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Rethinking the decline-thesis: the diminishing position of woman in an urban context during the late middle ages

Women’s labour in the Middle Ages involved much more than just taking care of the household. Women participated in almost every occupation in medieval towns. However, scholars see distinct patterns in women’s possibilities in northern and southern Europe, caused by different juridical customs. More recently other scholars have criticized this view, because the southern case studies were too limited to a single area to draw conclusions about the whole southern European region. They also point out that women’s economic opportunities were not uniform within regions either. By studying women’s position in the late-medieval labour markets of two towns in Brabant, and two towns in Biscay in northern Spain, I will give an explanation of the differences in the labour position of women by geographical area and over time. In the Late Middle Ages, women’s economic position changed as they were more confined to lower labour statuses or, if the family could afford it, the household. The craft guilds’ control of the urban economy is often seen as a reason for this change. Therefore, I will analyse the world of these craft guilds in towns of variable economic importance in order to ascertain women’s labour positions in the two regions based on consideration of many factors.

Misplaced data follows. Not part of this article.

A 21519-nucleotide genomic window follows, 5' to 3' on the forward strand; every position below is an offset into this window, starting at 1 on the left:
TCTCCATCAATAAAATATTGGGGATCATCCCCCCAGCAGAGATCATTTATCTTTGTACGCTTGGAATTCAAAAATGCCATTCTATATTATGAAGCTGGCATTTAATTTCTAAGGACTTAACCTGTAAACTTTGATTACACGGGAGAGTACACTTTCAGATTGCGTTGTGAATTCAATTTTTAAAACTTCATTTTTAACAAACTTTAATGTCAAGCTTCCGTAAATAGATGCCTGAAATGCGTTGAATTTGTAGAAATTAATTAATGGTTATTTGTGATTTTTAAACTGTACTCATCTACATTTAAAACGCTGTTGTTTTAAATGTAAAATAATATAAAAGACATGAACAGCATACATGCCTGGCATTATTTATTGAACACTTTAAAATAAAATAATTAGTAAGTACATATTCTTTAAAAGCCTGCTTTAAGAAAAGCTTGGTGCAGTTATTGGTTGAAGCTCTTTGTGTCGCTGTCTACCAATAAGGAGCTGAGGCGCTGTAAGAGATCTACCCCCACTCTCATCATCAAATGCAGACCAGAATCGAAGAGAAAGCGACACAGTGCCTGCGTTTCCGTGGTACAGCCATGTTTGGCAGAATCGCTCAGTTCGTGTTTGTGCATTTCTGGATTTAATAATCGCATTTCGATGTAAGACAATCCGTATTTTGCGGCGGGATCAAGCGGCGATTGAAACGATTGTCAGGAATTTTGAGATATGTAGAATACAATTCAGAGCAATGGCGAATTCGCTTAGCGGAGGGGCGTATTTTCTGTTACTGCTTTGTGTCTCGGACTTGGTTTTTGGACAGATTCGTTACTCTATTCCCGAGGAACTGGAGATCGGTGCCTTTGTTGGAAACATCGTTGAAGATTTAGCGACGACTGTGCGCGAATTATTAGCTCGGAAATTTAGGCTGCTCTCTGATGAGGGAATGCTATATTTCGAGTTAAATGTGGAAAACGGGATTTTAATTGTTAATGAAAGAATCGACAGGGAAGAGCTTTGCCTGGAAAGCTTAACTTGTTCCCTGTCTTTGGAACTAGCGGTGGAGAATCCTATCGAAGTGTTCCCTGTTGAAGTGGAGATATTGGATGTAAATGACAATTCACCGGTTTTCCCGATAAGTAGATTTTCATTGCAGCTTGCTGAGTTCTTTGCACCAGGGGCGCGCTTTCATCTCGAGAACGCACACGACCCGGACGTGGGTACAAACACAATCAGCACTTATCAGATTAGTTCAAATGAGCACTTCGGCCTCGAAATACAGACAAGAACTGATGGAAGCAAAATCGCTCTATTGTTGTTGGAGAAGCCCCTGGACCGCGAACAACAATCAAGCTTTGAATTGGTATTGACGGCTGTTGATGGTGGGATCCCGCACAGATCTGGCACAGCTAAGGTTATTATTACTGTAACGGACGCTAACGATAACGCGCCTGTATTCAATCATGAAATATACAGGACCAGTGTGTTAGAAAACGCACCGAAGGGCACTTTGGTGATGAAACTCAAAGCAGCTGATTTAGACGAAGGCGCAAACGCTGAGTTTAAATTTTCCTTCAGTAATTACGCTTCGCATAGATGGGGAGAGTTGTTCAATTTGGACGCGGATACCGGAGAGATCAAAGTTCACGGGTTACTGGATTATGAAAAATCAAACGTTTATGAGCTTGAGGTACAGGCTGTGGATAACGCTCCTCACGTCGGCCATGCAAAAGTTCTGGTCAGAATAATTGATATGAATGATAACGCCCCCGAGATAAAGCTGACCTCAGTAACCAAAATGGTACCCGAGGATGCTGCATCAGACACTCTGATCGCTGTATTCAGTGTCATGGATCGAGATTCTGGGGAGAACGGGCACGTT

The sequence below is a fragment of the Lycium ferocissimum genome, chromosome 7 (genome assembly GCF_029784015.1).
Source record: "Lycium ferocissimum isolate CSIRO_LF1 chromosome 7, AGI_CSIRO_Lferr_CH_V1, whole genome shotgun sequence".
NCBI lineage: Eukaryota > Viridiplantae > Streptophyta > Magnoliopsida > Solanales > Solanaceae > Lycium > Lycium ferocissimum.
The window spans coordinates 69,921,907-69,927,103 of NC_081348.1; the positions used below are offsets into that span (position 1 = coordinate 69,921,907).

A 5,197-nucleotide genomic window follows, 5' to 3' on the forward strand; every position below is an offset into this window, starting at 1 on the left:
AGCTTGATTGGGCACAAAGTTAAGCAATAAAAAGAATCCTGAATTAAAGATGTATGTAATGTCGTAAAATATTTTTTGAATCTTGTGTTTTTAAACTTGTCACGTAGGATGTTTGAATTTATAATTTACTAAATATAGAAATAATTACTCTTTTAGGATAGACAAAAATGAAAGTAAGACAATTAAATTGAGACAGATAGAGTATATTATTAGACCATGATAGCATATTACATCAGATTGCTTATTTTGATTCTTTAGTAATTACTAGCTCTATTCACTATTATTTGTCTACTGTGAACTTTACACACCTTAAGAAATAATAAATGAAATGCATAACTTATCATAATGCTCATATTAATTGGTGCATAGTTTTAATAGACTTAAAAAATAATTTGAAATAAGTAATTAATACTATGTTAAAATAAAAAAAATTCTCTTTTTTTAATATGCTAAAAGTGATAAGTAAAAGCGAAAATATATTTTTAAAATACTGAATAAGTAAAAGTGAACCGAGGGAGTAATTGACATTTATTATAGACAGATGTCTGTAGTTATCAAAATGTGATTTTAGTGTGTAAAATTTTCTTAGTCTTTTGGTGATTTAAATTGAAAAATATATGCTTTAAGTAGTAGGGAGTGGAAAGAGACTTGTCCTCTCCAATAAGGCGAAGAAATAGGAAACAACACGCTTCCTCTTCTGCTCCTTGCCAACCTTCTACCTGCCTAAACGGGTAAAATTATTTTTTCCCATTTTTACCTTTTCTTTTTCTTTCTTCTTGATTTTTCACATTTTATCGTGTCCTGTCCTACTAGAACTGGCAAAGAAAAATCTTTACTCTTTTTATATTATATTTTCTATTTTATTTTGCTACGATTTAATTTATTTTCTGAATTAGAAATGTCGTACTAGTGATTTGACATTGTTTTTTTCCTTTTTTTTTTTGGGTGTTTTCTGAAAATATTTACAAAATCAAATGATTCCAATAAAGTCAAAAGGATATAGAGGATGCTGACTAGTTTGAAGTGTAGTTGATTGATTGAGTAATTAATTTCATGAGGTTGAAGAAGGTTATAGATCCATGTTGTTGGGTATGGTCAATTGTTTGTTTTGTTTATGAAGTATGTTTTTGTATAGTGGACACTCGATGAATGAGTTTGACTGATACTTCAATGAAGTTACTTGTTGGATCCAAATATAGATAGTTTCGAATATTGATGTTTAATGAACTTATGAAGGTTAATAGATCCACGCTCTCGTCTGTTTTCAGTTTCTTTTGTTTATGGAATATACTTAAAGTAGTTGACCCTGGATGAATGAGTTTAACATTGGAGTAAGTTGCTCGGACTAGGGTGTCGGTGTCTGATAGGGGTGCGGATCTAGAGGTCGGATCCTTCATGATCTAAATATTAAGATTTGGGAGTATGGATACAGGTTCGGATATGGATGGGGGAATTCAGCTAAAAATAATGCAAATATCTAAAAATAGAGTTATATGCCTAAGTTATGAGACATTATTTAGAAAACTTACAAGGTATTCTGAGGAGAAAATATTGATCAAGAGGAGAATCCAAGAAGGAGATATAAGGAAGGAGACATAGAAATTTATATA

Date:1 Oct 2016 →  Today
Keywords:Late Middle Ages, Gender, Urban history, Craft Guilds
Project type:PhD project